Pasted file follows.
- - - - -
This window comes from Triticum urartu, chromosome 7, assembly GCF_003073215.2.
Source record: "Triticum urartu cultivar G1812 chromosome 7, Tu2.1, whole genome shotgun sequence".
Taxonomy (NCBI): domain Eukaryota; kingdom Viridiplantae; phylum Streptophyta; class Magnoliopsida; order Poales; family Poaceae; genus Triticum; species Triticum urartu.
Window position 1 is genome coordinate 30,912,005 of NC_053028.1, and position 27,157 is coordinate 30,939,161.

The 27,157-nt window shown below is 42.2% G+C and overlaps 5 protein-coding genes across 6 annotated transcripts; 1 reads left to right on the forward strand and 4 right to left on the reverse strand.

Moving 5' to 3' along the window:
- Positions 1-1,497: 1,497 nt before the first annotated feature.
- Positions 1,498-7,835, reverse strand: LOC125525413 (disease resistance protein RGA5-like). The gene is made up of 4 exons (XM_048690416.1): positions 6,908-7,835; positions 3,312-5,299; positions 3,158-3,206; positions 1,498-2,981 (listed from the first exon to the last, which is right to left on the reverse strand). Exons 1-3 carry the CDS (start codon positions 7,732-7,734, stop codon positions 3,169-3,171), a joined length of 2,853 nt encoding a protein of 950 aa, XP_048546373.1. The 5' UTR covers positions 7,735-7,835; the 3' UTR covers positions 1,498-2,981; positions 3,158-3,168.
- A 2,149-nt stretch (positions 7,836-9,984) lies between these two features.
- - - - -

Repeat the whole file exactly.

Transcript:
This window comes from Triticum urartu, chromosome 7, assembly GCF_003073215.2.
Source record: "Triticum urartu cultivar G1812 chromosome 7, Tu2.1, whole genome shotgun sequence".
Taxonomy (NCBI): domain Eukaryota; kingdom Viridiplantae; phylum Streptophyta; class Magnoliopsida; order Poales; family Poaceae; genus Triticum; species Triticum urartu.
Window position 1 is genome coordinate 30,912,005 of NC_053028.1, and position 27,157 is coordinate 30,939,161.

The 27,157-nt window shown below is 42.2% G+C and overlaps 5 protein-coding genes across 6 annotated transcripts; 1 reads left to right on the forward strand and 4 right to left on the reverse strand.

Moving 5' to 3' along the window:
- Positions 1-1,497: 1,497 nt before the first annotated feature.
- Positions 1,498-7,835, reverse strand: LOC125525413 (disease resistance protein RGA5-like). The gene is made up of 4 exons (XM_048690416.1): positions 6,908-7,835; positions 3,312-5,299; positions 3,158-3,206; positions 1,498-2,981 (listed from the first exon to the last, which is right to left on the reverse strand). Exons 1-3 carry the CDS (start codon positions 7,732-7,734, stop codon positions 3,169-3,171), a joined length of 2,853 nt encoding a protein of 950 aa, XP_048546373.1. The 5' UTR covers positions 7,735-7,835; the 3' UTR covers positions 1,498-2,981; positions 3,158-3,168.
- A 2,149-nt stretch (positions 7,836-9,984) lies between these two features.